Abdon M. Pallasch, Chicago Sun Times: "It was only three words in his 20-minute speech announcing his candidacy -- 'taught constitutional law.' But his students and colleagues at the University of Chicago say those words would make Barack Obama a different kind of president. 'It certainly is an advantage that he really knows the Constitution of the United States,' said Professor Cass Sunstein. 'I don't know if we have had a president that knows as much about the founding document as he does.'"

Frank Rich, New York Times: "As the official Barack Obama rollout reaches its planned climax on ''60 Minutes'' tonight, we'll learn if he has the star power to upstage Anna Nicole Smith. But at least one rap against him can promptly be laid to rest: his lack of experience. If time in the United States Senate is what counts for presidential seasoning, maybe his two years' worth is already too much. Better he get out now, before there's another embarrassing nonvote on a nonbinding measure about what will soon be a four-year-old war."

New York Observer: "According to this survey, he has more MySpace friends than any other 2008 candidate. While links are one thing, getting the people behind the links into a room is probably a more useful indicator of strength, at least among the net-obsessed portion of the electorate."

Peter Beinart, The New Republic: "Joe Biden is the reason Barack Obama was smart to run for president. He's a textbook example of why lengthy service in the U.S. Senate makes it harder to win the White House. Once upon a time, Biden--elected to the Senate at age 29--was a political up-and-comer. He was brainy but blue-collar: a Catholic from a state that is more culturally conservative than it seems. And he was eloquent. People forget, but Biden is one of the best speechmakers in the Democratic Party. When he ran for president in 1988, passion was his forte. Sure, he was undisciplined, but so was Bill Clinton. Two decades ago, his national political future looked bright. Today, he's in danger of becoming a laughingstock."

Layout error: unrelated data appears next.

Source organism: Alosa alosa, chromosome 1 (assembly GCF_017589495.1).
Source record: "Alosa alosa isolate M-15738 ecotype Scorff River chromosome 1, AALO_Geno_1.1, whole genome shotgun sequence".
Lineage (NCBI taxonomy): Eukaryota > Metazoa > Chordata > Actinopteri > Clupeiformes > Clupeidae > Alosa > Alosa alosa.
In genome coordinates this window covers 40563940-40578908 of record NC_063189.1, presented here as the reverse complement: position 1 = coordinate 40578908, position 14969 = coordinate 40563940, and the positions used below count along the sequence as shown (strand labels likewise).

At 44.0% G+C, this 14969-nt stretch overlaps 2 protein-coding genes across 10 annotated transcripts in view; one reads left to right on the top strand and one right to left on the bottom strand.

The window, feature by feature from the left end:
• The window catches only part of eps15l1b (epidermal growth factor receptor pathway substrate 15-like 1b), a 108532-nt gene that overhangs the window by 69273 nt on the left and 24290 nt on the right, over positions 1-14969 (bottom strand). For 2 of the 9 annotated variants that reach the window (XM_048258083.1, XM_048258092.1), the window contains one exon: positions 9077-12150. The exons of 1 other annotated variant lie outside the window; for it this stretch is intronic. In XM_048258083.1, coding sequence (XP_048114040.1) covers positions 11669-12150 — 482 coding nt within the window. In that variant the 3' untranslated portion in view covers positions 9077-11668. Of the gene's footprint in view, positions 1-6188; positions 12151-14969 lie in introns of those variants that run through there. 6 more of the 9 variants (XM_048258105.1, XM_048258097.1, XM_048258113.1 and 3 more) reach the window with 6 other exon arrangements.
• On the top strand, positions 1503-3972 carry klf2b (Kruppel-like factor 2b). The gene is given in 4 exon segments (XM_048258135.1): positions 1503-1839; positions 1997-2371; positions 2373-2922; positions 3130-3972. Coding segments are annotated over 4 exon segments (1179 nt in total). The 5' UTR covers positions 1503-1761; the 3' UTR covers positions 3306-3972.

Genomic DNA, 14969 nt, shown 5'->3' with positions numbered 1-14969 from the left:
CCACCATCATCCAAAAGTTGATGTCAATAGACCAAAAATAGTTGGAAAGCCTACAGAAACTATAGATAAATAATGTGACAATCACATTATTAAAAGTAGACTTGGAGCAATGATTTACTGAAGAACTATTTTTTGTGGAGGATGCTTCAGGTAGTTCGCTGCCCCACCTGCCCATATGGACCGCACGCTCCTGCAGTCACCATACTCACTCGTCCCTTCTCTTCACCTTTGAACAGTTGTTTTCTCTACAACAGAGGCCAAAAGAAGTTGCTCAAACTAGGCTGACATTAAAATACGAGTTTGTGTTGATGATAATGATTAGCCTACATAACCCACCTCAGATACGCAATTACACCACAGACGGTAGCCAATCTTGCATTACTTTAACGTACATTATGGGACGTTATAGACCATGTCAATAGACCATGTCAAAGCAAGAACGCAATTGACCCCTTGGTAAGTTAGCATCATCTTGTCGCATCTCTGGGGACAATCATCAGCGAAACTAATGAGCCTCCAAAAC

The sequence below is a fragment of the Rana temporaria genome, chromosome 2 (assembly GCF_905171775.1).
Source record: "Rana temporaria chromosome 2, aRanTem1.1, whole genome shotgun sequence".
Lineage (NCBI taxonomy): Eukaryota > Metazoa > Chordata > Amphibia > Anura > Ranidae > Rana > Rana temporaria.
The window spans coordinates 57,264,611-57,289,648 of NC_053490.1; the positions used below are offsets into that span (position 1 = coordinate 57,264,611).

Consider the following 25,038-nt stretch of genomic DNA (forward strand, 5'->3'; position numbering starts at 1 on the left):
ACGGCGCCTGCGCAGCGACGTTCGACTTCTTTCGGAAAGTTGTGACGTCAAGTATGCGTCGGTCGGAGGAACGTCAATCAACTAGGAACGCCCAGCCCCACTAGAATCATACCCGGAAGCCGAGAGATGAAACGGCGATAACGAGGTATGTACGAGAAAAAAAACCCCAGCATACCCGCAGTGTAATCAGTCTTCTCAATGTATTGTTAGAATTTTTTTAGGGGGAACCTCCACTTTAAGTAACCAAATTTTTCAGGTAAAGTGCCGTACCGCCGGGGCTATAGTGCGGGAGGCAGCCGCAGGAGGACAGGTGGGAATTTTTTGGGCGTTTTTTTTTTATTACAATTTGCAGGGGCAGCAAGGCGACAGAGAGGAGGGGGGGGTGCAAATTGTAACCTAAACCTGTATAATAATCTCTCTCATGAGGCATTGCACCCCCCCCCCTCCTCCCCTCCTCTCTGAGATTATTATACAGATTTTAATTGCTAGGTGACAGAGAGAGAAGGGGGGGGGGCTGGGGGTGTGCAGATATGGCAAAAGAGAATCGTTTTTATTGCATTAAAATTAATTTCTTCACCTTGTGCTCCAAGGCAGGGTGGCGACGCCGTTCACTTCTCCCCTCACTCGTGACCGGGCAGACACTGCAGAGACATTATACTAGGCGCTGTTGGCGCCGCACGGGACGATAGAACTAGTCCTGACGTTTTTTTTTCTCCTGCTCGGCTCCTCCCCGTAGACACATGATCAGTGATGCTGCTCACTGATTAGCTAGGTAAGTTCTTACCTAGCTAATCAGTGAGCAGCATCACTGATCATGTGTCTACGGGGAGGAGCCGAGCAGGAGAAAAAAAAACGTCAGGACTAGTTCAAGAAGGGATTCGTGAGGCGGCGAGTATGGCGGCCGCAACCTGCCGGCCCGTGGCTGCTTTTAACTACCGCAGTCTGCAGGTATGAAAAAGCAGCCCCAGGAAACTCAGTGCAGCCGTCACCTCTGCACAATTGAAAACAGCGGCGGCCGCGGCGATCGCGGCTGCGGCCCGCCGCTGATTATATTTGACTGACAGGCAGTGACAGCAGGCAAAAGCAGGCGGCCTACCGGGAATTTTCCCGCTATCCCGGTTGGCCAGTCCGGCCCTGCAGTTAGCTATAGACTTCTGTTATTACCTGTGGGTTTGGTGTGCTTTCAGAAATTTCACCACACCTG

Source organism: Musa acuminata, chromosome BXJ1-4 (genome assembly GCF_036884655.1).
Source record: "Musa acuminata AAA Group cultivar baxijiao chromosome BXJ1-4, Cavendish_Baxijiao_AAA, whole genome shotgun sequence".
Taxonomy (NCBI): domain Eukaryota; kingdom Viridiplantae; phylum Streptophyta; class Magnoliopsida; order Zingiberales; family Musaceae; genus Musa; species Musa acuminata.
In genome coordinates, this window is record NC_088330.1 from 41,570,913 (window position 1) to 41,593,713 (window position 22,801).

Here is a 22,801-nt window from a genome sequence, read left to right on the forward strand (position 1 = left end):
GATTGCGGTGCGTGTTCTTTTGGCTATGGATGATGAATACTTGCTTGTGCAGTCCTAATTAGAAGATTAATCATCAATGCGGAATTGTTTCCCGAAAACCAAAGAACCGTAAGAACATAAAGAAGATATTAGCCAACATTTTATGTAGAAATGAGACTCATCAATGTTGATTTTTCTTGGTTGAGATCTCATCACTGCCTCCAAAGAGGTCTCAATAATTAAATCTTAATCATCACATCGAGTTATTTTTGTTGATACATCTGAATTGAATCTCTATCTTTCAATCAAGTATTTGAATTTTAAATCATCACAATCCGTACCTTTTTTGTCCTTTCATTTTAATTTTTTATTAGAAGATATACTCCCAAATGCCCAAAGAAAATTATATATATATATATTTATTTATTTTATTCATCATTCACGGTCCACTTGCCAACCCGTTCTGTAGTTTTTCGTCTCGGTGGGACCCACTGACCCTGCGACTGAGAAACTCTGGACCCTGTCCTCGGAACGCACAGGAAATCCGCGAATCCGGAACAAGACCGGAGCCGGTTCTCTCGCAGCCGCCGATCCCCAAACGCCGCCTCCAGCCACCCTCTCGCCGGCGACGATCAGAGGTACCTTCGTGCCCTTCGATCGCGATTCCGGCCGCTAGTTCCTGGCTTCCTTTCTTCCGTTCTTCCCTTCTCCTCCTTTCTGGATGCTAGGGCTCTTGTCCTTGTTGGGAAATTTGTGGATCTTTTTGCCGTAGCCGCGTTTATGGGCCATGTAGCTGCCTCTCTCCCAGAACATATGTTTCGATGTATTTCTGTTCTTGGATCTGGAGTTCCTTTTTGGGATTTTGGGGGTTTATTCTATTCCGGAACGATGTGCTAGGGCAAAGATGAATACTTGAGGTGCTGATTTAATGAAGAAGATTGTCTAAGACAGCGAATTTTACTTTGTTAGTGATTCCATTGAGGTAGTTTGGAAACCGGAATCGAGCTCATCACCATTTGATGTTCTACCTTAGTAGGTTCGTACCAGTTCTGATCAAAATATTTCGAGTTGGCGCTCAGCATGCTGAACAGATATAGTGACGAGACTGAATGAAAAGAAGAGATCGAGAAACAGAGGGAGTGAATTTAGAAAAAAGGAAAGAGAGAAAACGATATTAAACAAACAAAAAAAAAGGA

Sylvester Brown Jr., St. Louis Post-Dispatch: "The Democratic Party must recognize the fragility of an Obama campaign. Last I heard, Democrats were gearing up to retake the office, not make history. I'm still not convinced the party would nominate Sen. Hillary Clinton to become the first female president, let alone throw its hopes and dreams behind a 'first black' candidate."

David Montgomery, The Washington Post: "The clever rhetorical judo of Obama's oft-quoted line, 'I know that I haven't spent a lot of time learning the ways of Washington. But I've been there long enough to know that the ways of Washington must change!' -- "That seemed very classic Axelrod," said David Wilhelm, former chairman of the Democratic National Committee. Nineteen months to the presidential election, and already the campaign has an A-Rod! He is David Axelrod, a former newspaper reporter who has worked on past campaigns for no fewer than five of the Democrats racing to the White House, a form of political ubiquity that only enhances his reputation. This time, he's with Obama. A measure of his status in the top tier of Democratic spinners, scripters and fixers is that when his peers detect something subtle and good, they presume Axelrod must have had a hand in it."